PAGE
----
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Reconstruction of the Radiated Abdominal Wall Hernia with Component Separation and Placement of Strattice Acellular Dermal Matrix.

Abdominal wall reconstruction can be rewarding surgery for both the physician and the patient. Previous or multiple abdominal surgeries as well as radiation can effect wound healing on the abdominal wall following repair. Larger hernias can allow a significant portion of the small intestines and possibly the large intestine to herniate through the abdominal wall and into the underlying skin. Repairing the previously irradiated abdominal wall requires particular attention to previous abdominal scars to optimize vascular supply and prevent wound healing complications. In these abdomens which can be hostile to synthetic mesh products, an acellular dermal matrix such as Strattice can be used to construct a load sharing approach to the anterior abdominal wall with the intention of minimizing complications and optimizing chances for successful repair. Once the intestinal contents are appropriately placed back into the abdominal domain, a combination of component separation with release of the external obliques and underlay of Strattice acellular dermal matrix can restore a functional abdominal wall.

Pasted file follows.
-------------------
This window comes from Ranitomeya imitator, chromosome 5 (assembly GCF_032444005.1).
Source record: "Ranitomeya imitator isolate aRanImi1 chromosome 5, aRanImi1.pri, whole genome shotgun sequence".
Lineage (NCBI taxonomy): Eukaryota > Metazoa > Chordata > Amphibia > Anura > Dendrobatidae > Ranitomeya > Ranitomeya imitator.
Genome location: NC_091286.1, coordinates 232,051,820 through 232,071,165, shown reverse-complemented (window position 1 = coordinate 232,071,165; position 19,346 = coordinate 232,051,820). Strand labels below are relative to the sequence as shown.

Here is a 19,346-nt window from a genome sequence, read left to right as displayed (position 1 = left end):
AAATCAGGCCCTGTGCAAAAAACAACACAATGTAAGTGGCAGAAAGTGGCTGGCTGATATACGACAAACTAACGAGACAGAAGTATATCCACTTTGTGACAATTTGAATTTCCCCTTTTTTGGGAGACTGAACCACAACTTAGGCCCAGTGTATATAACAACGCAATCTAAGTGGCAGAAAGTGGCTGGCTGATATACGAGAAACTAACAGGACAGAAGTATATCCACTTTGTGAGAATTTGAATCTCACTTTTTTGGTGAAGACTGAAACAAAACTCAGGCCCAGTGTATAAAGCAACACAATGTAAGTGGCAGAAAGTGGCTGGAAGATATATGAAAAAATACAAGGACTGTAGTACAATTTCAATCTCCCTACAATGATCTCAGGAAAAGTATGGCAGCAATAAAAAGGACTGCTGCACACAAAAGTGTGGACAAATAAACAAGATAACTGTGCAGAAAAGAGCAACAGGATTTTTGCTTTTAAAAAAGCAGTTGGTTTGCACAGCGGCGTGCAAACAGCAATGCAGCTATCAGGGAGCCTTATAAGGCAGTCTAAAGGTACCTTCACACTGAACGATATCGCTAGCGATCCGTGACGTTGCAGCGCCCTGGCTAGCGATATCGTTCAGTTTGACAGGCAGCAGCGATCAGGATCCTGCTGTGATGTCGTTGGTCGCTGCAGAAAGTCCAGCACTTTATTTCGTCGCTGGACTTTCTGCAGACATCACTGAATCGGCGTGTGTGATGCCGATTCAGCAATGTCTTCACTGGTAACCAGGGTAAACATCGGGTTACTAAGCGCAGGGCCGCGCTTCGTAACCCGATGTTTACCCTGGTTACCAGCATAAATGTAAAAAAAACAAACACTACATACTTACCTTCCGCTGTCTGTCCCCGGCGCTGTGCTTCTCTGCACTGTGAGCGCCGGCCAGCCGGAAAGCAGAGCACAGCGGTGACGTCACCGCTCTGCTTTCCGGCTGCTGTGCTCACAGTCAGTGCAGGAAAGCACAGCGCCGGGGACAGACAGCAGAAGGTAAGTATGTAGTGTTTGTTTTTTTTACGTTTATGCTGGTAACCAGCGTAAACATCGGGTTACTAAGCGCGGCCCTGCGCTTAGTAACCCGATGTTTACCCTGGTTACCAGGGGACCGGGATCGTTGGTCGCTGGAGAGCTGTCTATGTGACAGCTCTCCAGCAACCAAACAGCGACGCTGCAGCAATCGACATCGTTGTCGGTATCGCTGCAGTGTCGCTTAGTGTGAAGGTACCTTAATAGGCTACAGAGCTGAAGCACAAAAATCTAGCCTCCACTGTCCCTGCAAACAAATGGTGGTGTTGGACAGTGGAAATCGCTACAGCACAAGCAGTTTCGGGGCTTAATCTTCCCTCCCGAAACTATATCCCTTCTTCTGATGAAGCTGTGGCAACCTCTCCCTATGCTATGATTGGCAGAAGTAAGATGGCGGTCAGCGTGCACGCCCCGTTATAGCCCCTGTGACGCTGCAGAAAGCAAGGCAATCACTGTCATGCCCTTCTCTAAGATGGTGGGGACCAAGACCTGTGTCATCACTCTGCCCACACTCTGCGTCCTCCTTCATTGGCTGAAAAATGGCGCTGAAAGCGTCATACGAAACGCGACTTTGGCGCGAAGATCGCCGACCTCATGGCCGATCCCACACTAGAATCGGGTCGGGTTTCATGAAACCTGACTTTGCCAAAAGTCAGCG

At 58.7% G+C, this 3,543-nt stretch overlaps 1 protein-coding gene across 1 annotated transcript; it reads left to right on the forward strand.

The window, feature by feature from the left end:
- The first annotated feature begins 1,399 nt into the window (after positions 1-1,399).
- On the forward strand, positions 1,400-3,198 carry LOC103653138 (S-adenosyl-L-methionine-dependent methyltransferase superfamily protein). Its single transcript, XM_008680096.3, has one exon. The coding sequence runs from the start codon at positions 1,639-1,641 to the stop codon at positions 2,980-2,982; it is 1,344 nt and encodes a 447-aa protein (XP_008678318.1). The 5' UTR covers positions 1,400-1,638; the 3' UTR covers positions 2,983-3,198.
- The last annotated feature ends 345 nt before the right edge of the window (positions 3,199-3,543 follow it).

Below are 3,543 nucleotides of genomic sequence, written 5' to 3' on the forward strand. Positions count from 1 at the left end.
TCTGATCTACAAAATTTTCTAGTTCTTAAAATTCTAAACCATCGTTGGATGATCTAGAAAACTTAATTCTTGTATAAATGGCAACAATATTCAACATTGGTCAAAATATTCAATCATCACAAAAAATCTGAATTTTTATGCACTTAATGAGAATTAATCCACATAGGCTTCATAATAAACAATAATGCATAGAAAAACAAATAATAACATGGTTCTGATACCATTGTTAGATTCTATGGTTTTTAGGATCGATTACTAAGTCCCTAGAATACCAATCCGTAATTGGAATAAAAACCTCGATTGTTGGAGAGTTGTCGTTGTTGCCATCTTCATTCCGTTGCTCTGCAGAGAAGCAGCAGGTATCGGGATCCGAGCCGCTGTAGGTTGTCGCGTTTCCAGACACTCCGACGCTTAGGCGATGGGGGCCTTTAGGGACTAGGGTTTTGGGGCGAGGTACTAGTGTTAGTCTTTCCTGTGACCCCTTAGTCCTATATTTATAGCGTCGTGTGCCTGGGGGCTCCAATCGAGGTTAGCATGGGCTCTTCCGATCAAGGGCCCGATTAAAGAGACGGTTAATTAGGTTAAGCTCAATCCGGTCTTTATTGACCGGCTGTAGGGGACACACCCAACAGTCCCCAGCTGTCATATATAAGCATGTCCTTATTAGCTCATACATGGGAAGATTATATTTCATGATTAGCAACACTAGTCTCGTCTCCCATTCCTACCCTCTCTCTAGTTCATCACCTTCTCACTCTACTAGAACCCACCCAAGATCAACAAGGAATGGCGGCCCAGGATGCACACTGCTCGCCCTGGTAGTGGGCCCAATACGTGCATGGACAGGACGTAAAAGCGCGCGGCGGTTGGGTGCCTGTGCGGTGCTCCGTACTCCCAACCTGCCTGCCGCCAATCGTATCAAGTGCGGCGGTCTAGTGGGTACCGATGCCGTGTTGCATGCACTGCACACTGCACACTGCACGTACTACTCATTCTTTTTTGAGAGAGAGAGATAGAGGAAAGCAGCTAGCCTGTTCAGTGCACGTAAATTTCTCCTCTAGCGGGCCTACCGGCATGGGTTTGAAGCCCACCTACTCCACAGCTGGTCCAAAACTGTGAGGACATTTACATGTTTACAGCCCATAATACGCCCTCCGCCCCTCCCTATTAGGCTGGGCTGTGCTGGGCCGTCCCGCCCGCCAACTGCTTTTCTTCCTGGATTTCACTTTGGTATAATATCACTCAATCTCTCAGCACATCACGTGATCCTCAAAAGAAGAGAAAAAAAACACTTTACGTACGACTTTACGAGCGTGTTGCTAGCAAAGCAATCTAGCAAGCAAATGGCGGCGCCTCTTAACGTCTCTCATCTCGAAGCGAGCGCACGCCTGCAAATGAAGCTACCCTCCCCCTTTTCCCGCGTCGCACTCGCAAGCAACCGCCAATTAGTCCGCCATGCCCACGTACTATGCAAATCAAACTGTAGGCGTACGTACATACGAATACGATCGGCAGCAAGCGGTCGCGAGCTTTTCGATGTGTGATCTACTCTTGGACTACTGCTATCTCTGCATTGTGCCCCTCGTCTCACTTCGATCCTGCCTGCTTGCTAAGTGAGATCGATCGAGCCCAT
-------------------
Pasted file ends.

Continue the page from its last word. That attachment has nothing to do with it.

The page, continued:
Component Separation Abdominal Wall Reconstruction
Author Info

Brian Dickinson

Dr. Dickinson is a Board Certified Plastic & Reconstructive Surgeon operating out of Newport Beach, California. He believes that the reconstructive and aesthetic surgical principles appropriately complement each other and share's his techniques and advice freely.